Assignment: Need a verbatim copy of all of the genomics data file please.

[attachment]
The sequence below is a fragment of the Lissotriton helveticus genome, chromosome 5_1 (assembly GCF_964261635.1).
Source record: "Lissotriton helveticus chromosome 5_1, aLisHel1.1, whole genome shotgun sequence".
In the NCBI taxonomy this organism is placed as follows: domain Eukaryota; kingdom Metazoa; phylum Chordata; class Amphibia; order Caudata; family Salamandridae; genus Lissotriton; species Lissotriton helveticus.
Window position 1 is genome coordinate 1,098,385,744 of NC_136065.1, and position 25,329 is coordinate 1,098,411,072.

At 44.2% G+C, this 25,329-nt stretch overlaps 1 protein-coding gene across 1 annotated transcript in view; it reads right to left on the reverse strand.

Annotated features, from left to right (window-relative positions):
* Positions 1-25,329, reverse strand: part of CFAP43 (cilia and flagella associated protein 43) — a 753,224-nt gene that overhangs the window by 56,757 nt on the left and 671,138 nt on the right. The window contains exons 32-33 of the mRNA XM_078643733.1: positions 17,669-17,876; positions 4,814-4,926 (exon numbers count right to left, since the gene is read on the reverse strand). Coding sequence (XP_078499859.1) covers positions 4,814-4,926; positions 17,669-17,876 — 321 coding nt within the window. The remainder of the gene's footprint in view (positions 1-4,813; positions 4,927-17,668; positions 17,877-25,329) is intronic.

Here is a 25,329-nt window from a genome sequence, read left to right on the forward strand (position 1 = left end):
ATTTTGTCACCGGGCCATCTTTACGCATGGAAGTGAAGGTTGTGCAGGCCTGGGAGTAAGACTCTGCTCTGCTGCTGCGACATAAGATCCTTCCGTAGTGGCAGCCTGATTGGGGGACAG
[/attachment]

The sequence below is a fragment of the Lissotriton helveticus genome, chromosome 5_1 (assembly GCF_964261635.1).
Source record: "Lissotriton helveticus chromosome 5_1, aLisHel1.1, whole genome shotgun sequence".
In the NCBI taxonomy this organism is placed as follows: domain Eukaryota; kingdom Metazoa; phylum Chordata; class Amphibia; order Caudata; family Salamandridae; genus Lissotriton; species Lissotriton helveticus.
Window position 1 is genome coordinate 1,098,385,744 of NC_136065.1, and position 25,329 is coordinate 1,098,411,072.

At 44.2% G+C, this 25,329-nt stretch overlaps 1 protein-coding gene across 1 annotated transcript in view; it reads right to left on the reverse strand.

Annotated features, from left to right (window-relative positions):
* Positions 1-25,329, reverse strand: part of CFAP43 (cilia and flagella associated protein 43) — a 753,224-nt gene that overhangs the window by 56,757 nt on the left and 671,138 nt on the right. The window contains exons 32-33 of the mRNA XM_078643733.1: positions 17,669-17,876; positions 4,814-4,926 (exon numbers count right to left, since the gene is read on the reverse strand). Coding sequence (XP_078499859.1) covers positions 4,814-4,926; positions 17,669-17,876 — 321 coding nt within the window. The remainder of the gene's footprint in view (positions 1-4,813; positions 4,927-17,668; positions 17,877-25,329) is intronic.

Here is a 25,329-nt window from a genome sequence, read left to right on the forward strand (position 1 = left end):
ATTTTGTCACCGGGCCATCTTTACGCATGGAAGTGAAGGTTGTGCAGGCCTGGGAGTAAGACTCTGCTCTGCTGCTGCGACATAAGATCCTTCCGTAGTGGCAGCCTGATTGGGGGACAG